Today, I trust it will be different. We'll roll this out after having met with many stakeholders, involved our design and Web teams, and conducting listening sessions with students, faculty, and staff. Not everyone will like the final result. I'm certain of that. But most everyone has been carefully heard and can claim involvement in the process.

This reminds me of a little axiom cited by Keith Reinhard, former chairman of DDB Needham Worldwide. He quoted the Daughters of St. Paul who had developed a list of the most important words in the English language. The most important word, they contended, is "We."

Allowing people to buy-in on a project, especially one that brings tremendous change, moves them from a "You" to a "We" orientation. "We" = success.

Sunday, July 19, 2009

Remembering Cronkite

I try to focus exclusively on marketing issues and musings here, yet I can't help but add a few lines upon the passing of Walter Cronkite. My early career included a stint as a broadcast journalist, and like any journalist 40 and older, Cronkite represented both the craft's standard and its pinnacle of achievement.

One of my few brushes with greatness included an exchange of "hellos" with Cronkite. It was 1986. I was a graduate student in the College of Communication at the University of Texas at Austin. I had known that Cronkite was on campus for a series of meetings and lectures, but it hadn't registered much because the school frequently had celebrity communicators on campus.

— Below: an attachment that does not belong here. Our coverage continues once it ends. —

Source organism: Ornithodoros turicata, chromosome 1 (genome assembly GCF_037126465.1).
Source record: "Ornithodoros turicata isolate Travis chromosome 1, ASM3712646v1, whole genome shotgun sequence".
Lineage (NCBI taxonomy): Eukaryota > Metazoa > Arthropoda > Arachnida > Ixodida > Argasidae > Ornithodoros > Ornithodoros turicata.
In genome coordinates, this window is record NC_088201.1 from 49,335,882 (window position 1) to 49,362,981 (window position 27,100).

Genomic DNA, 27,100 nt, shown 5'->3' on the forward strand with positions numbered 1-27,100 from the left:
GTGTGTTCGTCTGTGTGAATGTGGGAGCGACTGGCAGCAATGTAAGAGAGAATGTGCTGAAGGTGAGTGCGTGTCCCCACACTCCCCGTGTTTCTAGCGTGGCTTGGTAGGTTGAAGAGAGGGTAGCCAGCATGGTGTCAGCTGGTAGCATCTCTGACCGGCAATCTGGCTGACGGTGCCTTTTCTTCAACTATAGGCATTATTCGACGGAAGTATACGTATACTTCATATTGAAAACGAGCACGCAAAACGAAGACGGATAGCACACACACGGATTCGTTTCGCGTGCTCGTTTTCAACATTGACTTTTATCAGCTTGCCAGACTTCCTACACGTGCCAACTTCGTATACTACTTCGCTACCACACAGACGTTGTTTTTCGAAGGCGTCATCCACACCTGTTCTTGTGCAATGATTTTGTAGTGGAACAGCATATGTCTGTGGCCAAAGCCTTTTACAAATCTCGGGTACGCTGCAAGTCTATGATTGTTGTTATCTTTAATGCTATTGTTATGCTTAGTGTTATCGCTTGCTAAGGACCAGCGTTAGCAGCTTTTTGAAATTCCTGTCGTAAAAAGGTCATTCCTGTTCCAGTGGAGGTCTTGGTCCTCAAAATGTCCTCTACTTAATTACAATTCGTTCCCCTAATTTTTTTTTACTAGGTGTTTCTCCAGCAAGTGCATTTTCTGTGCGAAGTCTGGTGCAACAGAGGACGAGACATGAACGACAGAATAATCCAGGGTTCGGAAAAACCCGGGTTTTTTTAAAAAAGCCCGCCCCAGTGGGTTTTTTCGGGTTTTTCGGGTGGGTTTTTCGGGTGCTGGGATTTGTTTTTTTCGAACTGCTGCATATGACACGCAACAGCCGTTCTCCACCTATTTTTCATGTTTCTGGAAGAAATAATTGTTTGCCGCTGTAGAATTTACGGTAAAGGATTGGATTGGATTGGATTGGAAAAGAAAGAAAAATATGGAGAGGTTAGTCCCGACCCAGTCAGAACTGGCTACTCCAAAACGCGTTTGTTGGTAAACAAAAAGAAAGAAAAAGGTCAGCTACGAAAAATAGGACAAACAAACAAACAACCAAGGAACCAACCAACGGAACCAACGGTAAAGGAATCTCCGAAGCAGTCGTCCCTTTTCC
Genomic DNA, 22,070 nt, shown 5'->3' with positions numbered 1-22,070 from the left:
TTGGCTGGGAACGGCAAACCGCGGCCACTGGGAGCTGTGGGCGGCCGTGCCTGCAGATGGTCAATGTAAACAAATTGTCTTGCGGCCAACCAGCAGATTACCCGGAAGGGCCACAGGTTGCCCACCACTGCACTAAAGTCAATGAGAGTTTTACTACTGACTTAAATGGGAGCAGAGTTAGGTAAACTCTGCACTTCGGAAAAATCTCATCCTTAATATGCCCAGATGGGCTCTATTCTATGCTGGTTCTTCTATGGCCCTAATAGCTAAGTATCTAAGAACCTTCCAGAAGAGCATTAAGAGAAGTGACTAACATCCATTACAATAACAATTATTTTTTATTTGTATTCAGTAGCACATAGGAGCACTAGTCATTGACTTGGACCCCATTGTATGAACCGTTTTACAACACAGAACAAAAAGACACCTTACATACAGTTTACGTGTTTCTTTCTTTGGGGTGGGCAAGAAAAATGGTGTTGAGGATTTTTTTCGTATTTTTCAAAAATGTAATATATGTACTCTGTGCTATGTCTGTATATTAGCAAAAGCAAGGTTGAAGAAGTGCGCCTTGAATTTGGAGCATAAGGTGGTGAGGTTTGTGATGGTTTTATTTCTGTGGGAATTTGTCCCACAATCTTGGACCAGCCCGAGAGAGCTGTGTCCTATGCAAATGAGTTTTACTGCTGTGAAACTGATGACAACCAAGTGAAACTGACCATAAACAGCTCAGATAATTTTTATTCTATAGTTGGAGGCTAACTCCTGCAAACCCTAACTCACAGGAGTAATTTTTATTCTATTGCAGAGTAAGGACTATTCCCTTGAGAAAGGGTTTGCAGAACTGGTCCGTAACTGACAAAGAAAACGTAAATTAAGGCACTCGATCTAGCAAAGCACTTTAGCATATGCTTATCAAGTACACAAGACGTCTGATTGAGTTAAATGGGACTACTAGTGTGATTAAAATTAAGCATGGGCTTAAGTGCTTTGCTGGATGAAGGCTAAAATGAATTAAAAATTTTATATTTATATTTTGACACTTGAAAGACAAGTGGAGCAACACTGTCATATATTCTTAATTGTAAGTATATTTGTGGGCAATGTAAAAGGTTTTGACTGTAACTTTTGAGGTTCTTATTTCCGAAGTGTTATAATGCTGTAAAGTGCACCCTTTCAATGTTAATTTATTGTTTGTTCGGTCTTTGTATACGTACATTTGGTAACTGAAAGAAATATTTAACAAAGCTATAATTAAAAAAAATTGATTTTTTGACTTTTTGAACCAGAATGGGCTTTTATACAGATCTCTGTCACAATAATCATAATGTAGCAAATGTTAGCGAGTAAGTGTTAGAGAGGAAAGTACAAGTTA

I had left a class and was heading down the hall to a meeting with a professor. The hallway was empty, but an older gentleman was coming in the opposite direction. "Hi," I said as we passed. "Hello," he responded in a profoundly familiar voice.

About five more steps, maybe ten, and the light bulb finally went on. I turned back, and he was gone.

I've often reflected on that little encounter, wondering what might have happened if I'd recognized Cronkite right from the start. A brief conversation? Something more substantial than "hello"? Nevertheless, I always felt a kind of personal connection to the guy after that.